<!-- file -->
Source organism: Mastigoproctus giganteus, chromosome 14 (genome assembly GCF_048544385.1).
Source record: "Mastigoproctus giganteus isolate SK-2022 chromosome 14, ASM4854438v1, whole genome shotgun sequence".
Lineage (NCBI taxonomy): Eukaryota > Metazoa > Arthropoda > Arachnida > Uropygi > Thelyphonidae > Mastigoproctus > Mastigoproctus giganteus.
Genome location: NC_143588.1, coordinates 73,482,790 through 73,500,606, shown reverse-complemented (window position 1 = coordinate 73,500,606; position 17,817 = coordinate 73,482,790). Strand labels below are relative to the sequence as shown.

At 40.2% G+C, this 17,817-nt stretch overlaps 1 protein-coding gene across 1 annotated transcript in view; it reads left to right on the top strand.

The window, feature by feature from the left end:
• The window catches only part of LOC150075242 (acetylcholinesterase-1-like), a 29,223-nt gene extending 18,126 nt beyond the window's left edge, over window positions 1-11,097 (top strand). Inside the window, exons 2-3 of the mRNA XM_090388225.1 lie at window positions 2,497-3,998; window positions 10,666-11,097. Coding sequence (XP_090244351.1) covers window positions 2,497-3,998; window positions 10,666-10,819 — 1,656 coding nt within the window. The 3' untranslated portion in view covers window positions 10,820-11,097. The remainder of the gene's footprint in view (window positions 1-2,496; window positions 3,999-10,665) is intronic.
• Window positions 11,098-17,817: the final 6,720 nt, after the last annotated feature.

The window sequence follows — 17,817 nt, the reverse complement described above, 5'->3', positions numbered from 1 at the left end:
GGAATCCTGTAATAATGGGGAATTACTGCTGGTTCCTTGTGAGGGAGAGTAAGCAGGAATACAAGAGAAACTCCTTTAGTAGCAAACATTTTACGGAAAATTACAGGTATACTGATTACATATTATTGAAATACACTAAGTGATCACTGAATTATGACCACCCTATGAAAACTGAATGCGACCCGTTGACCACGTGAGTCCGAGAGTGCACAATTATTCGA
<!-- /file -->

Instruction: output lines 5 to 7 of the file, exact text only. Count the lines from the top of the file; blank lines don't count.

At 40.2% G+C, this 17,817-nt stretch overlaps 1 protein-coding gene across 1 annotated transcript in view; it reads left to right on the top strand.

The window, feature by feature from the left end:
• The window catches only part of LOC150075242 (acetylcholinesterase-1-like), a 29,223-nt gene extending 18,126 nt beyond the window's left edge, over window positions 1-11,097 (top strand). Inside the window, exons 2-3 of the mRNA XM_090388225.1 lie at window positions 2,497-3,998; window positions 10,666-11,097. Coding sequence (XP_090244351.1) covers window positions 2,497-3,998; window positions 10,666-10,819 — 1,656 coding nt within the window. The 3' untranslated portion in view covers window positions 10,820-11,097. The remainder of the gene's footprint in view (window positions 1-2,496; window positions 3,999-10,665) is intronic.